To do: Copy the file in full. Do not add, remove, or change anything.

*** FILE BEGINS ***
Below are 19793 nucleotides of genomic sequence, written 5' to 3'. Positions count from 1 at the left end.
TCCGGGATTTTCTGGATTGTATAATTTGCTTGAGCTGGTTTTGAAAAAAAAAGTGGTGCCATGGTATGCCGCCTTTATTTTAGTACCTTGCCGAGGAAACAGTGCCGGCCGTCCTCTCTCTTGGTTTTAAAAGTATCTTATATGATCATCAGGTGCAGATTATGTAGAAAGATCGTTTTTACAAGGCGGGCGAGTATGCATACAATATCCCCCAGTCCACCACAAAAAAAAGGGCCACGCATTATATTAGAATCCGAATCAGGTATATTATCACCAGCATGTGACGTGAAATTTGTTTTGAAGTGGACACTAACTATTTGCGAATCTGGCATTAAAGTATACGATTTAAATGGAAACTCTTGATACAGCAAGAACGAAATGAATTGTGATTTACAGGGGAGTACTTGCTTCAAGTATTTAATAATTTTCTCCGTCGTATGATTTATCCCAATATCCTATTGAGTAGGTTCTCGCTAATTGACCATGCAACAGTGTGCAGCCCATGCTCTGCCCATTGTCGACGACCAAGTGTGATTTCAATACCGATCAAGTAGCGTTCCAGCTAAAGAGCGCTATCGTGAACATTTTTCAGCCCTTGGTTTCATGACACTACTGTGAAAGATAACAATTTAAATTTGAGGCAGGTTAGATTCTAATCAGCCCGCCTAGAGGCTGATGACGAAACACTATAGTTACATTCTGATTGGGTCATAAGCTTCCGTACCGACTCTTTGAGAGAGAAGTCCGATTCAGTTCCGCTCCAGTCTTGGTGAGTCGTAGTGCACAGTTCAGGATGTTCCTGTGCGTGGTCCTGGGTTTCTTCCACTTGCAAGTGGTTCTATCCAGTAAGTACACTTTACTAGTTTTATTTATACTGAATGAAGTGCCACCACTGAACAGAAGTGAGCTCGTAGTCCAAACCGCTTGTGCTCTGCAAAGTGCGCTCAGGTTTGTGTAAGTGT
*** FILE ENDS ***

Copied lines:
Below are 19793 nucleotides of genomic sequence, written 5' to 3'. Positions count from 1 at the left end.
TCCGGGATTTTCTGGATTGTATAATTTGCTTGAGCTGGTTTTGAAAAAAAAAGTGGTGCCATGGTATGCCGCCTTTATTTTAGTACCTTGCCGAGGAAACAGTGCCGGCCGTCCTCTCTCTTGGTTTTAAAAGTATCTTATATGATCATCAGGTGCAGATTATGTAGAAAGATCGTTTTTACAAGGCGGGCGAGTATGCATACAATATCCCCCAGTCCACCACAAAAAAAAGGGCCACGCATTATATTAGAATCCGAATCAGGTATATTATCACCAGCATGTGACGTGAAATTTGTTTTGAAGTGGACACTAACTATTTGCGAATCTGGCATTAAAGTATACGATTTAAATGGAAACTCTTGATACAGCAAGAACGAAATGAATTGTGATTTACAGGGGAGTACTTGCTTCAAGTATTTAATAATTTTCTCCGTCGTATGATTTATCCCAATATCCTATTGAGTAGGTTCTCGCTAATTGACCATGCAACAGTGTGCAGCCCATGCTCTGCCCATTGTCGACGACCAAGTGTGATTTCAATACCGATCAAGTAGCGTTCCAGCTAAAGAGCGCTATCGTGAACATTTTTCAGCCCTTGGTTTCATGACACTACTGTGAAAGATAACAATTTAAATTTGAGGCAGGTTAGATTCTAATCAGCCCGCCTAGAGGCTGATGACGAAACACTATAGTTACATTCTGATTGGGTCATAAGCTTCCGTACCGACTCTTTGAGAGAGAAGTCCGATTCAGTTCCGCTCCAGTCTTGGTGAGTCGTAGTGCACAGTTCAGGATGTTCCTGTGCGTGGTCCTGGGTTTCTTCCACTTGCAAGTGGTTCTATCCAGTAAGTACACTTTACTAGTTTTATTTATACTGAATGAAGTGCCACCACTGAACAGAAGTGAGCTCGTAGTCCAAACCGCTTGTGCTCTGCAAAGTGCGCTCAGGTTTGTGTAAGTGT